Annual report (year 2014) of the project ”The Major Disorders of the Brain in Nepal”
The philosophical background and straightforward methodology applied during the survey were published as two articles in a highly ranked journal. The two Nepali PhD-students have presented these results at an international, scientific congress and completed the planned first half of educational courses in Norway.
We have presented the methodology of the study in two articles, published in one of the top-ranked headache journals. In the first paper, the anticipated methodological problems were sorted into different themes: study design; climate; geography, access and transport; sociocultural issues; safety of interviewers. Each of these was dealt with separately, and their inter-relationships explored, in finding solutions that were sometimes pragmatic. A cross-sectional questionnaire-based study, with teams of interviewers visiting households across the three physiographic divisions (with extremes in altitude) in each of the five development regions of the country, would enable national sampling with sociocultural representativeness. However, the study instruments and interviews would be in Nepali only. Transport and access challenges were considerable, and their solutions combined travel by air, bus, river and foot, with allowances for rain-damaged roads, collapsed bridges and cancelled scheduled flights. The monsoon would render many routes impassable, and therefore set an absolute time limitation. Engaging participants willingly in the enquiry would be the key to success, and several tactics would be employed to enhance the success of this, most importantly enlisting the support of local community volunteers in each study site. The second paper is a straightforward description of what was then done during the first year. We ran pre-pilot and pilot studies before embarking on the main study. The study design was cross-sectional. The population of interest were adults aged 18– 65 years who were Nepali speaking and living in Nepal. We selected, employed and trained groups of interviewers to visit randomly selected households by cold-calling. Households were selected from 15 representative districts out of 75 in the country through multistage cluster sampling. One participant was selected randomly from each household. We used structured questionnaires (the HARDSHIP questionnaire, Hospital Anxiety and Depression Scale, and Eysenck Personality Questionnaire -Neuroticism), culturally adapted and translated into Nepali. We recorded blood pressure, weight, height and waist circumference, and altitude of each household. We implemented various quality-assurances measures. We completed the survey in one month, prior to onset of the monsoon. Among 2,210 selected households, all were contacted, 2,109 were eligible for the study and, from these, 2,100 adults participated. The participation rate was 99.6%. The two Nepali PhD-students presented posters at an international, scientific congress (The European Headache and Migraine Trust International Congress, EHMTIC 2014) in Copenhagen. They have also stayed for half a year in Trondheim while successfully participating in the first half of the planned educational courses at NTNU. In November, the project was also the topic of a lecture in a series of global health seminars at NTNU.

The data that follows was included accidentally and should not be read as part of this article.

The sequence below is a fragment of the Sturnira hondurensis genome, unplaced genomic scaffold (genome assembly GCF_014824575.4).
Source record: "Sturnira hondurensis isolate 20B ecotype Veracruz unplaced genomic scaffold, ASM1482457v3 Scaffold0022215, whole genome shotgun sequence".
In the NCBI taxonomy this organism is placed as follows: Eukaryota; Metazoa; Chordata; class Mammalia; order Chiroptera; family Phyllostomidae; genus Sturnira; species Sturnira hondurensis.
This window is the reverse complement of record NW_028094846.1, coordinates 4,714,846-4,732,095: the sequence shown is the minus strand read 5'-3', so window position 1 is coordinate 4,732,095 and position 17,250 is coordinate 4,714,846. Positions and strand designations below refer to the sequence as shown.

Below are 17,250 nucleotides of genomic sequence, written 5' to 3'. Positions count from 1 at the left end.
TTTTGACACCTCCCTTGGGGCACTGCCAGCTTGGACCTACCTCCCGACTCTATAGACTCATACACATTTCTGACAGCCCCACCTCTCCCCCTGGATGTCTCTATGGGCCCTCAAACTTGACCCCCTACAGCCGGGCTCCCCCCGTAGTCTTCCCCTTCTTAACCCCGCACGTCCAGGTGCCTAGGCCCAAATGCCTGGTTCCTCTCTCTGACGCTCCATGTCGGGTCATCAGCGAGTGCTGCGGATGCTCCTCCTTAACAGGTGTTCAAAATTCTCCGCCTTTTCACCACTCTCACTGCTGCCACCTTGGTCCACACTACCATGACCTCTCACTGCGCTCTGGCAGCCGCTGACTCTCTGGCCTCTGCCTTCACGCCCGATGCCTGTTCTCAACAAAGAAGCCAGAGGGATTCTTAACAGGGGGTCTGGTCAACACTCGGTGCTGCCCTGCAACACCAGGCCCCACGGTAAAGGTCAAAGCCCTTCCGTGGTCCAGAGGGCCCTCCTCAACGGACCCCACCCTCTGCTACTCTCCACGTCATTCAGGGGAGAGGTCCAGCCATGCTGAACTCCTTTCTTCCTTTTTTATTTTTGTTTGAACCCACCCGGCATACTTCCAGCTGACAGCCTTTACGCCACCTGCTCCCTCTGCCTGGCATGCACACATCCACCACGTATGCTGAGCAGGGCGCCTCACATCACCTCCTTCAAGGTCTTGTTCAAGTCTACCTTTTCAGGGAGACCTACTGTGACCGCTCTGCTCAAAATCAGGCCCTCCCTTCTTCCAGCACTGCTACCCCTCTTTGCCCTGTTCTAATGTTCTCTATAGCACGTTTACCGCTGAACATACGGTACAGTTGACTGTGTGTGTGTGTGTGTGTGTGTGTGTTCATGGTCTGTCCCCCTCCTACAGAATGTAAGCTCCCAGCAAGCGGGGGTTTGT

Anxiety and depression in Nepal: prevalence, comorbidity and associations.
BMC Psychiatry 2016 Apr 14;16():102. Epub 2016 apr 14
Comorbidities of psychiatric and headache disorders in Nepal: implications from a nationwide population-based study.
J Headache Pain 2016;17():45. Epub 2016 apr 22
Reliability and Validity of a Nepali-language Version of the Hospital Anxiety and Depression Scale (HADS).
Kathmandu Univ Med J (KUMJ) 2015 Apr-Jun;13(50):115-24.
Measuring Neuroticism in Nepali: Reliability and Validity of the Neuroticism Subscale of the Eysenck Personality Questionnaire.
Kathmandu Univ Med J (KUMJ) 2015 Apr-Jun;13(50):156-61.
Undertreated Hypertension and its Implications for Public Health in Nepal: Nationwide Population-Based Survey.
Kathmandu Univ Med J (KUMJ) 2015 Jan-Mar;13(49):3-7.
The prevalence of primary headache disorders in Nepal: a nationwide population-based study.
J Headache Pain 2015;16():95. Epub 2015 nov 10
Estimating prevalence and burden of major disorders of the brain in Nepal: cultural, geographic, logistic and philosophical issues of methodology.
J Headache Pain 2014;15():51. Epub 2014 aug 15
Estimating the prevalence and burden of major disorders of the brain in Nepal: methodology of a nationwide population-based study.
J Headache Pain 2014;15():52. Epub 2014 aug 21